|Publication number||US4270066 A|
|Application number||US 06/001,789|
|Publication date||May 26, 1981|
|Filing date||Jan 8, 1979|
|Priority date||May 16, 1975|
|Also published as||DE2620735A1, DE2620735C2|
|Publication number||001789, 06001789, US 4270066 A, US 4270066A, US-A-4270066, US4270066 A, US4270066A|
|Inventors||Kiichi Terade, Yasuhiro Iida|
|Original Assignee||Kabushiki Kaisha Daini Seikosha|
|Export Citation||BiBTeX, EndNote, RefMan|
|Patent Citations (8), Referenced by (8), Classifications (9)|
|External Links: USPTO, USPTO Assignment, Espacenet|
This is a continuation-in-part application of prior copending application Ser. No. 686,502 filed May 4, 1976 and now abandoned.
The present invention relates to an electronic timepiece motor which comprises a permanent magnet rotor and a stator made of magnetic members, and more particularly to the stator structure which includes a non-magnetic reinforcing member.
A stator for use in an electronic timepiece motor is generally made in pairs (two pieces), and each of the stator pieces have semi-cylindrical surfaces which are opposite a rotor. There are, however, several disadvantages associated with the conventional stator. Namely, two piece stators result in a double cost since raw materials of the stator are magnetic material such as permalloy, pure iron, silicon-steel plate or the like which are exceedingly expensive in themselves, and which are poor in workability and the processing costs of punching, annealing or the like are very high. Moreover, since a pair of opposing stators should be positioned accurately upon completion of the assembling process, adjustable positioning structure which enables the position adjustment of the stator pieces after assembling is required.
To eliminate the adjusting process, a one-piece stator is first mounted on a stainless steel plate by means of a pin, caulking, welding or the like and then only the stator portion is cut to separate the one-piece stator into two pieces. However, this technique is troublesome and cannot solve the cost problem.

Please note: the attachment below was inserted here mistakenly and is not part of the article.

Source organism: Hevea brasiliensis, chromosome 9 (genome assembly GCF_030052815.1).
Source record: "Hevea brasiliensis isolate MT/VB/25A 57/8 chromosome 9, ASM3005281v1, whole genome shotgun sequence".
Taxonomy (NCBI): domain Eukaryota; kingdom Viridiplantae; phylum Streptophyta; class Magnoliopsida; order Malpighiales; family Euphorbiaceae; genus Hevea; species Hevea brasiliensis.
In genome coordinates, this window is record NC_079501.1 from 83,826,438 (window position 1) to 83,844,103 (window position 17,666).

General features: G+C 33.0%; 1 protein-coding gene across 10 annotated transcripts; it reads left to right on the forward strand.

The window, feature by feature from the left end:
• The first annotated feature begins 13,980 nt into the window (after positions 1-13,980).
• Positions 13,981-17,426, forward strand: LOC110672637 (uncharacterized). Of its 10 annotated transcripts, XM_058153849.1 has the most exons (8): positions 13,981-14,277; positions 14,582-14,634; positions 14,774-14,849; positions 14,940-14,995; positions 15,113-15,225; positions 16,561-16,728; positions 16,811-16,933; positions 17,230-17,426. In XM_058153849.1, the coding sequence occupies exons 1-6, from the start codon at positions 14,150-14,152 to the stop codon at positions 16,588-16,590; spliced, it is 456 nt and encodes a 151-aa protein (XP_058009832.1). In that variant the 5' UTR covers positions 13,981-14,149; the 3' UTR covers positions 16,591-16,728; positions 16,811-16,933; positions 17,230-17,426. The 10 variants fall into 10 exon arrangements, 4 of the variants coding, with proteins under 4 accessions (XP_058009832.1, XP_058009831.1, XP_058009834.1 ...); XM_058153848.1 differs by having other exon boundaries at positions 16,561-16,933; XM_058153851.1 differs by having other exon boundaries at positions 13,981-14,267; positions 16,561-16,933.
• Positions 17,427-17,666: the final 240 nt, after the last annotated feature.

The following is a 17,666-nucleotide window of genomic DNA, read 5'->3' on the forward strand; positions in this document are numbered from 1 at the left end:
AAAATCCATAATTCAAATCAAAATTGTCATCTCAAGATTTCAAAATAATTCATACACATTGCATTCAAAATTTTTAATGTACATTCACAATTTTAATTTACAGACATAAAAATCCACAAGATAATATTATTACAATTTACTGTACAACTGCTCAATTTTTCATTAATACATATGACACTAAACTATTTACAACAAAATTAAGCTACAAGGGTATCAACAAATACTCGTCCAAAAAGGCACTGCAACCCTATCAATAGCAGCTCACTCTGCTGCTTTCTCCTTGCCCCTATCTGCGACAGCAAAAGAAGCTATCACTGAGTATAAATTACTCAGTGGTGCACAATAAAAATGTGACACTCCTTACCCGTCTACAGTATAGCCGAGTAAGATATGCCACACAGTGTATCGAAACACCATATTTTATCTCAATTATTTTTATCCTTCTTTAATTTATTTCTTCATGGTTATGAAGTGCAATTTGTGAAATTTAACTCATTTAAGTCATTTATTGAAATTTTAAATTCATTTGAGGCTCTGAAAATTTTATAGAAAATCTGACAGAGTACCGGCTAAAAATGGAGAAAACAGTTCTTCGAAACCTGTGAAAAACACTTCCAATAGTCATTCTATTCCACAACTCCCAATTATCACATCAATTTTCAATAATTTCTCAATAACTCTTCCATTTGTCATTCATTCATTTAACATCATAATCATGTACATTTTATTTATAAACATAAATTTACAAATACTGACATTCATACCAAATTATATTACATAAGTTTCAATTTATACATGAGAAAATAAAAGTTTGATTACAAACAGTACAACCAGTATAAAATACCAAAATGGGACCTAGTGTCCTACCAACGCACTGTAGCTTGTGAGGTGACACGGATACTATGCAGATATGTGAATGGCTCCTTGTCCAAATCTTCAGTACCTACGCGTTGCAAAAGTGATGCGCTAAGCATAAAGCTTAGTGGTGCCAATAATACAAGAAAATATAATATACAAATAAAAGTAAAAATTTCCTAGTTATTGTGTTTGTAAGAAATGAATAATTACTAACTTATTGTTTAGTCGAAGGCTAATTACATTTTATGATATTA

On the other hand, in order to eliminate the above mentioned problems, a one-piece stator is used. The form of one-piece stator is like a pair of conventional opposed stator pieces coupled together. The sectional area of a coupling portion is greatly reduced in order to generate a leak-off magnetic field at the surrounding portion of the rotor due to saturation caused by enhancement of magnetic resistance. The rotation efficiency is excessively diminished under the influence of the above mentioned leak-off magnetic field if the sectional area is too large and it may not be used in a timepiece which necessitates accuracy. Moreover, since the sectional area is exceedingly small, it is apt to be formed during the process of timepiece assembly or the like, and therefore the rotation efficiency may be degraded due to the deformation of the sectional area. Thus, the one-piece stator has drawbacks which prevent its practical use.
The object of the present invention is to eliminate the drawbacks of conventional stators and provide a highly reliable stator which is inexpensive, requires no adjustment, is capable of being mass produced, and which has sufficient efficiency and rigidity for use in an electronic watch, thereby to reduce a cost of an electronic watch.
The present invention is an electronic timepiece transducer or motor comprising a one-piece stator having a hole therethrough wherein a part of a stator adjacent the hole is a bridge formed with a thin width minimizing the sectional area of the bridge in order to enhance the magnetic resistance thereof. A reinforcing ring is fixed within the hole to reinforce the thin bridge, as well as to prevent dropping of the rotor during assembly.
FIG. 1 shows a plan view of a stator and a reinforcing ring according to the present invention;
FIG. 2 is the sectional view of FIG. 1; and
FIG. 3 is the fragmentary sectional view of a timepiece which has a motor including the stator and reinforcing ring according to the present invention.
FIG. 1 is a plane view of a stator and FIG. 2 is a sectional view of the stator illustrated in FIG. 1. The one-piece stator 1 is made of magnetic material, and the stator is magnetized in use by a magnetic coil (not shown in the drawing) mounted on the stator. A hole through the stator 1 is defined by the sidewall 1a which surrounds a permanent magnet rotor 3 (See FIG. 3) (which may include a magnetic coating), and thin width portions or bridges 1b, 1b minimize the sectional area to enhance the magnetic resistance of the bridge portions of the stator. The bridges are formed adjacent the inner circumferential sidewall 1a surrounding the rotor 3. The thin width portions or bridges 1b, 1b are formed simultaneously with or separately from the outer periphery of the stator by means of stamping or the like, and the bridges are less than 0.5 millimeters in width. In a stator for an ultra-miniature motor the bridges have widths of about 0.1 mm.
Numeral 2 is a reinforcing ring made of non-magnetic material having an inner circumferential surface 2a in the proximity of an outer surface 3a of the rotor 3, a width less than 0.5 millimeters, and having a reinforcing flange 2b. The reinforcing ring 2 is fixed in the hole having the sidewall 1a through the stator 1 by stamping, and the reinforcing flange 2b is positioned at and adjacent the front or the reverse major surface of the stator 1. The means of fixing the reinforcing ring 2 to the stator 1 is not limited to stamping but adhesives can be applied or, if the reinforce ring is made of a material such as synthetic resin, a force fit is possible.